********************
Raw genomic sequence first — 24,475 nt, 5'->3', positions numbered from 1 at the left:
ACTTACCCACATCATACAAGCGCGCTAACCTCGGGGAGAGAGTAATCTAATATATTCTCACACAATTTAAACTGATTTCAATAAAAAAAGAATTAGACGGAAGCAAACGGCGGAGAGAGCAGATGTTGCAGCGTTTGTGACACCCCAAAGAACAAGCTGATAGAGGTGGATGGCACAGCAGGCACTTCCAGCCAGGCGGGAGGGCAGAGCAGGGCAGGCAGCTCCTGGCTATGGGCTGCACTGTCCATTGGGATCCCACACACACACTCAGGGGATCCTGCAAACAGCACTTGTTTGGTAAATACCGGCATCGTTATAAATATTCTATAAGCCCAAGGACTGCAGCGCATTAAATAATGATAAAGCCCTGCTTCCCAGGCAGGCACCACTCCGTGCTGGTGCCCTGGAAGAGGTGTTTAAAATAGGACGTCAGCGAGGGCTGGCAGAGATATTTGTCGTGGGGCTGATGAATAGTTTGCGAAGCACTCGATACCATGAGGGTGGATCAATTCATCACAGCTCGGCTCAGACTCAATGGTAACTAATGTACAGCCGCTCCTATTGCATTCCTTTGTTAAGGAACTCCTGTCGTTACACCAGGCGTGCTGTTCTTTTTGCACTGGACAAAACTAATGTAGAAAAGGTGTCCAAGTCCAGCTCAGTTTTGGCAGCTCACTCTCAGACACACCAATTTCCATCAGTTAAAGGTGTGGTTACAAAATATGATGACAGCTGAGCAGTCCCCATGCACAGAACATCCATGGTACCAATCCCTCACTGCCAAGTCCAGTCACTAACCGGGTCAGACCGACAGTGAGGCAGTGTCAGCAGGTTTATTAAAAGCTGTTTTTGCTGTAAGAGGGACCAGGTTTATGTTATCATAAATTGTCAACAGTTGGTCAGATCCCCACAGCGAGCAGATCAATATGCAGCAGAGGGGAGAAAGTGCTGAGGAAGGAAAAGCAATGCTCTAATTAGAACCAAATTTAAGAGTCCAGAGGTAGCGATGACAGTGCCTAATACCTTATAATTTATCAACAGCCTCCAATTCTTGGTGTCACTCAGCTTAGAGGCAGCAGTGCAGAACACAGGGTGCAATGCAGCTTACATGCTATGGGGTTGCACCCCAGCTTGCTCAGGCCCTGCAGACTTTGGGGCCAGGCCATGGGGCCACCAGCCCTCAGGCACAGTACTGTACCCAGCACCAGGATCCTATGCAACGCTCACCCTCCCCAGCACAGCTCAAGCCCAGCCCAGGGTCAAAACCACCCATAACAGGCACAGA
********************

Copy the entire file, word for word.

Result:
Raw genomic sequence first — 24,475 nt, 5'->3', positions numbered from 1 at the left:
ACTTACCCACATCATACAAGCGCGCTAACCTCGGGGAGAGAGTAATCTAATATATTCTCACACAATTTAAACTGATTTCAATAAAAAAAGAATTAGACGGAAGCAAACGGCGGAGAGAGCAGATGTTGCAGCGTTTGTGACACCCCAAAGAACAAGCTGATAGAGGTGGATGGCACAGCAGGCACTTCCAGCCAGGCGGGAGGGCAGAGCAGGGCAGGCAGCTCCTGGCTATGGGCTGCACTGTCCATTGGGATCCCACACACACACTCAGGGGATCCTGCAAACAGCACTTGTTTGGTAAATACCGGCATCGTTATAAATATTCTATAAGCCCAAGGACTGCAGCGCATTAAATAATGATAAAGCCCTGCTTCCCAGGCAGGCACCACTCCGTGCTGGTGCCCTGGAAGAGGTGTTTAAAATAGGACGTCAGCGAGGGCTGGCAGAGATATTTGTCGTGGGGCTGATGAATAGTTTGCGAAGCACTCGATACCATGAGGGTGGATCAATTCATCACAGCTCGGCTCAGACTCAATGGTAACTAATGTACAGCCGCTCCTATTGCATTCCTTTGTTAAGGAACTCCTGTCGTTACACCAGGCGTGCTGTTCTTTTTGCACTGGACAAAACTAATGTAGAAAAGGTGTCCAAGTCCAGCTCAGTTTTGGCAGCTCACTCTCAGACACACCAATTTCCATCAGTTAAAGGTGTGGTTACAAAATATGATGACAGCTGAGCAGTCCCCATGCACAGAACATCCATGGTACCAATCCCTCACTGCCAAGTCCAGTCACTAACCGGGTCAGACCGACAGTGAGGCAGTGTCAGCAGGTTTATTAAAAGCTGTTTTTGCTGTAAGAGGGACCAGGTTTATGTTATCATAAATTGTCAACAGTTGGTCAGATCCCCACAGCGAGCAGATCAATATGCAGCAGAGGGGAGAAAGTGCTGAGGAAGGAAAAGCAATGCTCTAATTAGAACCAAATTTAAGAGTCCAGAGGTAGCGATGACAGTGCCTAATACCTTATAATTTATCAACAGCCTCCAATTCTTGGTGTCACTCAGCTTAGAGGCAGCAGTGCAGAACACAGGGTGCAATGCAGCTTACATGCTATGGGGTTGCACCCCAGCTTGCTCAGGCCCTGCAGACTTTGGGGCCAGGCCATGGGGCCACCAGCCCTCAGGCACAGTACTGTACCCAGCACCAGGATCCTATGCAACGCTCACCCTCCCCAGCACAGCTCAAGCCCAGCCCAGGGTCAAAACCACCCATAACAGGCACAGA